HONOLULU (AP) — President Barack Obama says he’s signing a $662 billion defense bill despite “serious reservations” over its restrictions about handling suspected terrorists.
A presidential statement accompanying the bill signing says the administration will interpret and implement some parts of the law in way that gives counterterrorism officials flexibility and upholds the nation’s values.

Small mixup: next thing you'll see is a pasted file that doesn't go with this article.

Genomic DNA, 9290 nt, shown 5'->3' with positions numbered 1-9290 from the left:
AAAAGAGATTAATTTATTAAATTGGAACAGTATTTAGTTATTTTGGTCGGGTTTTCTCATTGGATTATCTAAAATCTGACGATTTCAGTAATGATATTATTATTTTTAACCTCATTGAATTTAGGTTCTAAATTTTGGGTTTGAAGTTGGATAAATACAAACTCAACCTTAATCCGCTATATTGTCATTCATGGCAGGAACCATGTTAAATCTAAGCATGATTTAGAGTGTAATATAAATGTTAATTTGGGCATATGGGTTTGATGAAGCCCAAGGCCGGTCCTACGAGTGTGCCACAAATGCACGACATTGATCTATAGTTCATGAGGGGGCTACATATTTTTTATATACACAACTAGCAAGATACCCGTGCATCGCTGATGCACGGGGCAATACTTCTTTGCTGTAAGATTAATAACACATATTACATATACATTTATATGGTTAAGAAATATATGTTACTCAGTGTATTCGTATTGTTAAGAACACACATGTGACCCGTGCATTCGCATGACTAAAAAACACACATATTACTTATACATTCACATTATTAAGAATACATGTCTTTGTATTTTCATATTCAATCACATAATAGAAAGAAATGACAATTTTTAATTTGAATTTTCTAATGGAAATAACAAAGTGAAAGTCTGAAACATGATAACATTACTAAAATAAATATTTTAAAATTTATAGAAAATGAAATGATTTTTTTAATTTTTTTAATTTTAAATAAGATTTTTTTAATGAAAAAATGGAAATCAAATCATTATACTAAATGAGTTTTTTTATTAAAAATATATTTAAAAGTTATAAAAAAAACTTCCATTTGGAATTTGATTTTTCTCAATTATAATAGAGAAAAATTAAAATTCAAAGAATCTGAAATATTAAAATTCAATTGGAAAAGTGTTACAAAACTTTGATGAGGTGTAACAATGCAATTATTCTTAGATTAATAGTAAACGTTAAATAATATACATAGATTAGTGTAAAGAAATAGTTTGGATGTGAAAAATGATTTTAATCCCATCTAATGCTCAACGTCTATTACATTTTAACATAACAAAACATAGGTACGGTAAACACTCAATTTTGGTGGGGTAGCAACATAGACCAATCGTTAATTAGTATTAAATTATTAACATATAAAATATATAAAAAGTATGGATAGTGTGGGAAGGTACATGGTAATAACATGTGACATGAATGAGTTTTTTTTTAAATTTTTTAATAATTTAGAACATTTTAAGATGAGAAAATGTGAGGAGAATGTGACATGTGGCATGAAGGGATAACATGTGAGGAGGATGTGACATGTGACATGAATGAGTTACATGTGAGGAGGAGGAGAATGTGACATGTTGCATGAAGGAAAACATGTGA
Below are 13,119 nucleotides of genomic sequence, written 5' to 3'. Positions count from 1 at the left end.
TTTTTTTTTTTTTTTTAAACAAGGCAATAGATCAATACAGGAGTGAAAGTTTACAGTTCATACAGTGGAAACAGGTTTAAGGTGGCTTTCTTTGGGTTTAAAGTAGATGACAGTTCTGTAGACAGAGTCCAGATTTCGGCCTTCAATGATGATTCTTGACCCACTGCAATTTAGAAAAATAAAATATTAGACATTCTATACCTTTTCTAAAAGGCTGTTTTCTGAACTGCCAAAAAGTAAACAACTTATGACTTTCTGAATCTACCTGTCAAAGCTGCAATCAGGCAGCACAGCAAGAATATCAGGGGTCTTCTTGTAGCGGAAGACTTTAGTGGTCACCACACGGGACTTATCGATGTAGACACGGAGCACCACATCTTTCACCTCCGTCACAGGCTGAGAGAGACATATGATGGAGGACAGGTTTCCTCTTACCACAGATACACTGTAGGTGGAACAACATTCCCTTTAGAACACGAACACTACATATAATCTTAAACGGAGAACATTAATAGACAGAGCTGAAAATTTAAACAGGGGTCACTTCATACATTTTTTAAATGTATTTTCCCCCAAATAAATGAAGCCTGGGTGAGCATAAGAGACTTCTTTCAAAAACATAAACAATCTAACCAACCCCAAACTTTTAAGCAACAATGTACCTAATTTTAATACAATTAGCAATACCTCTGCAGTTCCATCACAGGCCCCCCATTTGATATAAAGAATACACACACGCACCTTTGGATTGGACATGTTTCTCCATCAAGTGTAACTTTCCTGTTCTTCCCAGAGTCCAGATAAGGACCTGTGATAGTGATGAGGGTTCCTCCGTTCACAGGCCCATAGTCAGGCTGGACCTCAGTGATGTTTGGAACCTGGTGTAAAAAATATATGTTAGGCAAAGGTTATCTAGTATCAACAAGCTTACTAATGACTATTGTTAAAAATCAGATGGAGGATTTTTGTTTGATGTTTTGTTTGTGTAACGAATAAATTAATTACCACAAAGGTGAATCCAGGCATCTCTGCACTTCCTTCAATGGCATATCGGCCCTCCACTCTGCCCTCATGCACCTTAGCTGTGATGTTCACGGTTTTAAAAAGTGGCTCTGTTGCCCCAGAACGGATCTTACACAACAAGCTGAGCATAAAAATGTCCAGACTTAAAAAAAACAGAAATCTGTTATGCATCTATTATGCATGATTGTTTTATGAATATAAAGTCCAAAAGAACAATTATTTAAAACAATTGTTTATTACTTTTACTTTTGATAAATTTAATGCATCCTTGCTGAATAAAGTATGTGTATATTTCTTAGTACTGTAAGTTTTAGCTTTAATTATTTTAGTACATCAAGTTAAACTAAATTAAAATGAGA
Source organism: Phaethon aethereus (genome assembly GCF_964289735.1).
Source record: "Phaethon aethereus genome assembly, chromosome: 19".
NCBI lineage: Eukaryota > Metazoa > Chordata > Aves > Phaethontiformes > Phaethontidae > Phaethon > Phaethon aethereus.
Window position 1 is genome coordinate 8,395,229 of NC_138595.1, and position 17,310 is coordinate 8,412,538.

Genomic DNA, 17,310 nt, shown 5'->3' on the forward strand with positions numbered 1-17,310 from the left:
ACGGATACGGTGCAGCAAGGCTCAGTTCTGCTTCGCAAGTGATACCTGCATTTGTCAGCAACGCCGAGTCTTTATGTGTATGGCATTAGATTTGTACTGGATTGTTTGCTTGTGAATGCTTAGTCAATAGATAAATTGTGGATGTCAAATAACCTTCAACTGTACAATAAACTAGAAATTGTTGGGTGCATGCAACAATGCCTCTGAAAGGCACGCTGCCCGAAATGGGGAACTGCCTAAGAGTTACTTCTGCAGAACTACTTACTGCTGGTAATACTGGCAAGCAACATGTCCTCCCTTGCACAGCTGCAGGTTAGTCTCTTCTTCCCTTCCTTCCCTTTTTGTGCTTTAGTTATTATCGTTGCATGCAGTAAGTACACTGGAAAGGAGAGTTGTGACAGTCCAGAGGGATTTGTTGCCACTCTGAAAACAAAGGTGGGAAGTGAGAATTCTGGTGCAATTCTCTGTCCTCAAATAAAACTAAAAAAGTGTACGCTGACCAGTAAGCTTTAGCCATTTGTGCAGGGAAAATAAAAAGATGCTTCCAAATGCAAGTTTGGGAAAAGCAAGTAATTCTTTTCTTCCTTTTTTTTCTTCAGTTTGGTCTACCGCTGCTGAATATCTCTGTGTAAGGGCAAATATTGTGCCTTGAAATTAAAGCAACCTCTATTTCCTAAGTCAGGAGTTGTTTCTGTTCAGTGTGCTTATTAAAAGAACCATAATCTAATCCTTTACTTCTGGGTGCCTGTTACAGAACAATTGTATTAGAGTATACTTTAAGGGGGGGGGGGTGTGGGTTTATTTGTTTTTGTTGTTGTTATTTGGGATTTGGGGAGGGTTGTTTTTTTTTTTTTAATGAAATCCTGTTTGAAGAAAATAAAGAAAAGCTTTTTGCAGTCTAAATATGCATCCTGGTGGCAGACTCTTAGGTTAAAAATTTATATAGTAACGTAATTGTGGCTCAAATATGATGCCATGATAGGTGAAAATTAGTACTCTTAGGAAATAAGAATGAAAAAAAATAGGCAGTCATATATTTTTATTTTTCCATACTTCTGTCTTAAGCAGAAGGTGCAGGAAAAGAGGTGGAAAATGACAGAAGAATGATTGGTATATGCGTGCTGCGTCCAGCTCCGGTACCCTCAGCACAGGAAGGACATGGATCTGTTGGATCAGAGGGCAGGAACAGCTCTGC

The White House initially threatened to veto the legislation, but pulled back after Congress made last-minute revisions.
The new law gives the president the authority to waive military custody, if it’s in the interest of national security, for foreign terrorism suspects who are linked to al-Qaida or who are involved in plotting or attacks the U.S.
The military custody requirement also will not apply to U.S. citizens.
Obama signed the bill in Hawaii, where he is vacationing.